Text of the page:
The conditions were horrible and every step sent us crashing through a crusty layer of ice and thigh-deep into wet powder. The air was so thin and dry that our breath came in short, quick bursts.
“I remember being in the one-foot-in-front-of-the-other daze,” Ben said. “All my senses were turned off.”
Miller, who hadn’t been feeling well, asked to turn back when we were less than two hours below the summit. The other girls stopped and rallied her back on track. Moments later, Claire stopped and considered turning around because she was too tired. Repeat rally, onward and upward.
I kept going though my legs felt like they were on autopilot. I’d periodically stop, desperate for rest, before the rope would tug me forward again.
I thought reaching high altitude couldn’t possibly be worth this. I wished for a steaming cup of cocoa and enough air to soothe my lungs. Then I ceased to think at all.
My guide tried to encourage me by telling me we were almost there, that the summit was just 10 minutes away. I kept moving. I’d stop. He would urge me on, dangling that 10-minute promise.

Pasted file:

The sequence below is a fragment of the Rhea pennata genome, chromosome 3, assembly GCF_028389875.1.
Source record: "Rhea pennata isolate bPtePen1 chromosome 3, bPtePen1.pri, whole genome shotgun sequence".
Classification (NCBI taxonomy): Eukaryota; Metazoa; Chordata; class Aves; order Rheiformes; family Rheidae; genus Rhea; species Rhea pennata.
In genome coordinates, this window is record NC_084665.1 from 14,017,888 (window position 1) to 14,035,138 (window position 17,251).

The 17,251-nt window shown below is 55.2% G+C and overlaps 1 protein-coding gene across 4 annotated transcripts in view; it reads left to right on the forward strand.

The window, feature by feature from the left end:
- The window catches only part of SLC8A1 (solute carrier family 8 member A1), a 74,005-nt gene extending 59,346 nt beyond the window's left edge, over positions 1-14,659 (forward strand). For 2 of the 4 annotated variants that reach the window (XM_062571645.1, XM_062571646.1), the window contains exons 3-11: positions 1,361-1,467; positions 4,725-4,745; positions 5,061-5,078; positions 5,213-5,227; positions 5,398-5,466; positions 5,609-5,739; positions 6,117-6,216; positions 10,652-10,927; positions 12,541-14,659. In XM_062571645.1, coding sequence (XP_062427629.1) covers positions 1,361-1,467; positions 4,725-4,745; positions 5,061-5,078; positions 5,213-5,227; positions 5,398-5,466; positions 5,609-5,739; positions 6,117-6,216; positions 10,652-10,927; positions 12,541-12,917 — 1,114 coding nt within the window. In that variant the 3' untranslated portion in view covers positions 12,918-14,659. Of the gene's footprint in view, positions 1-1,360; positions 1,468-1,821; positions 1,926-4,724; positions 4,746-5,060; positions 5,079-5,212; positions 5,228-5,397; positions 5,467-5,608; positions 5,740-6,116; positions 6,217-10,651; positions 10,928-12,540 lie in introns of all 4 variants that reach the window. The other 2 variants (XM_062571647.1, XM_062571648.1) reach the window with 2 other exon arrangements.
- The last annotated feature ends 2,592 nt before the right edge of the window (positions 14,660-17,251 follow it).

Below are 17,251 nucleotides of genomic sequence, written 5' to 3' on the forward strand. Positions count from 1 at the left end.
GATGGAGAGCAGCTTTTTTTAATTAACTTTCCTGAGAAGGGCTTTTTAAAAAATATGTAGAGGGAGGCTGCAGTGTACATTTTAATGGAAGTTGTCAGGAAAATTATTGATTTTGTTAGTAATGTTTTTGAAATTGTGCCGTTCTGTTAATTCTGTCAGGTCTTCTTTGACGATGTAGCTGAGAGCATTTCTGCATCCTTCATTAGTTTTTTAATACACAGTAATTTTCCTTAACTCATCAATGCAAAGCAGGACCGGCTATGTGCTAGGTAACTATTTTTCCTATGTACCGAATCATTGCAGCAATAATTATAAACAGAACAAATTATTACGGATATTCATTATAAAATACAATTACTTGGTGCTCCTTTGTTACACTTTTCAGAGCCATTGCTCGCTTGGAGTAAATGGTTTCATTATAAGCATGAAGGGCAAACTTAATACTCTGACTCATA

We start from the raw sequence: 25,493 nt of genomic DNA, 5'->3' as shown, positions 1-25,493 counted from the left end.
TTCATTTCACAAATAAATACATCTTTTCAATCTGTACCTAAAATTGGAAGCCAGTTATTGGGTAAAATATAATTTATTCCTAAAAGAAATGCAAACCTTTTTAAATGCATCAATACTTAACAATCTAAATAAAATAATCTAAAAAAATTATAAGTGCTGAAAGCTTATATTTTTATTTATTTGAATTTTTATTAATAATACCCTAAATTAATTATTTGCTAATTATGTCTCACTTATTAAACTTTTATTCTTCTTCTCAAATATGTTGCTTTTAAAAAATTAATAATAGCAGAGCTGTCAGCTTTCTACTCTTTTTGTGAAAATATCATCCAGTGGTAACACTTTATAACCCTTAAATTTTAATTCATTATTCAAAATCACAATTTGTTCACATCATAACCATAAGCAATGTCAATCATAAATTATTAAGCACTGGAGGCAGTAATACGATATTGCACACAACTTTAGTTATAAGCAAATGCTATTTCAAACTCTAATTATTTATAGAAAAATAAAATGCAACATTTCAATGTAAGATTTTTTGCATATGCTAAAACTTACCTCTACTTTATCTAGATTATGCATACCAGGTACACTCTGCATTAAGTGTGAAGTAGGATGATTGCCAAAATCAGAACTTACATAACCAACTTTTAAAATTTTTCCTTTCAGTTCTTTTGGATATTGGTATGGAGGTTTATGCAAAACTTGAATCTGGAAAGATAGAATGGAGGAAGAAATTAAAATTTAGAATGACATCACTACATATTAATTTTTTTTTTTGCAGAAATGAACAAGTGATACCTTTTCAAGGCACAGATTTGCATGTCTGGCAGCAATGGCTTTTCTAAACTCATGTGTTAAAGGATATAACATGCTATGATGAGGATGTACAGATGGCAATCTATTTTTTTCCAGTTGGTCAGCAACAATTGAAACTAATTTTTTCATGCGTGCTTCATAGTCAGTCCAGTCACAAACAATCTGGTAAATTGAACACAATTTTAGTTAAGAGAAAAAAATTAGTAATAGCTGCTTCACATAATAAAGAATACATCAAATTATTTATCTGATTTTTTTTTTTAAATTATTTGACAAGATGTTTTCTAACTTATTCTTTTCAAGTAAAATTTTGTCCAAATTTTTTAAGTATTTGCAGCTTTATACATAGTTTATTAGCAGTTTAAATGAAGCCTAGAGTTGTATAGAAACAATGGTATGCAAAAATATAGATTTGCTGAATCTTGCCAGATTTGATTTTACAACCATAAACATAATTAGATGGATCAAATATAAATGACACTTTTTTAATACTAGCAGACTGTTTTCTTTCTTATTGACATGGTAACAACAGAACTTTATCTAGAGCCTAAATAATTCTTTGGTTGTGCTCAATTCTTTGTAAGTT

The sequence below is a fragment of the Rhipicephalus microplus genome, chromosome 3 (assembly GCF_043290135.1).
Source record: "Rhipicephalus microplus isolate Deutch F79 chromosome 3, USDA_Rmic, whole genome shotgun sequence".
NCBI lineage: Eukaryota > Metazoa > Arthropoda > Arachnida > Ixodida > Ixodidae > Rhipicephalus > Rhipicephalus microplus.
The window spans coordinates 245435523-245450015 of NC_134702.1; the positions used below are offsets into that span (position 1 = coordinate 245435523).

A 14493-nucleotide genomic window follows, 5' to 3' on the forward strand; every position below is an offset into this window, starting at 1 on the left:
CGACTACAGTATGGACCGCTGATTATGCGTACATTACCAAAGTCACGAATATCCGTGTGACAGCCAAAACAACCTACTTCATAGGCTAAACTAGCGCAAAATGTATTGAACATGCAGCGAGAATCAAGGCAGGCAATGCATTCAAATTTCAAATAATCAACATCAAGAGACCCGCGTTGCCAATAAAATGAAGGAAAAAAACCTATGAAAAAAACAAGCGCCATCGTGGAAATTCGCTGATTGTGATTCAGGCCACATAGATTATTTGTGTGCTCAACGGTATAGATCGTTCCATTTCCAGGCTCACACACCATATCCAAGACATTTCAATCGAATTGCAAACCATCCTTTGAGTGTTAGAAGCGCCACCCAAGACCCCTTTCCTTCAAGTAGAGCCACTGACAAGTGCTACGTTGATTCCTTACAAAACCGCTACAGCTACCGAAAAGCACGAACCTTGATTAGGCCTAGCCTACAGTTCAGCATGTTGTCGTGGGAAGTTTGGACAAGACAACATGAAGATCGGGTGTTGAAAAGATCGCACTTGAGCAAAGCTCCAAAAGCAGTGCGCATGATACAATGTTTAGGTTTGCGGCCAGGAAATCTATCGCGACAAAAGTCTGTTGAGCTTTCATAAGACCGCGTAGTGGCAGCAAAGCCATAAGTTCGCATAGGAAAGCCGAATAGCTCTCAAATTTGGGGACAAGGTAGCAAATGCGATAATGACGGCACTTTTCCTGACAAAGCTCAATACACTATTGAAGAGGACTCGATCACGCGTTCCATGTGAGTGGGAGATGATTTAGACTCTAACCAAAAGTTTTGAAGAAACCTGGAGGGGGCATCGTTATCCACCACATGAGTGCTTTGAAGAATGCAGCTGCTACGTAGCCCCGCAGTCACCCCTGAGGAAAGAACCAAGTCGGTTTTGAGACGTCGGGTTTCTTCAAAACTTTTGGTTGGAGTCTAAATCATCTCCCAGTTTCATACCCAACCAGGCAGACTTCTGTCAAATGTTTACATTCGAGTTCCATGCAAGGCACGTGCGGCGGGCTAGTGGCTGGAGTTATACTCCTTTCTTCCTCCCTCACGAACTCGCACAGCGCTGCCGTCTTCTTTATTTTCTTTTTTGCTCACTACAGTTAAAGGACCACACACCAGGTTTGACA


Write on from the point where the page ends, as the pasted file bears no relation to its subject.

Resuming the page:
Finally I snapped, demanded he stop treating me like a child and tell me the truth.
He stared at me sheepishly and said, “Seven more minutes?”
I sighed and trudged ahead, post-holing with every step and praying for the end of what we now refer to as the Death March. It didn’t come for at least another half hour.
Connolly and I stepped onto the summit and dropped our packs. We somehow mustered the energy to smile and hug, first each other and then the guides. I managed to slip off one of my heavy gloves long enough to snap a self-portrait of us two. Then we stood there shaking, rocking back and forth in a futile effort to stay warm.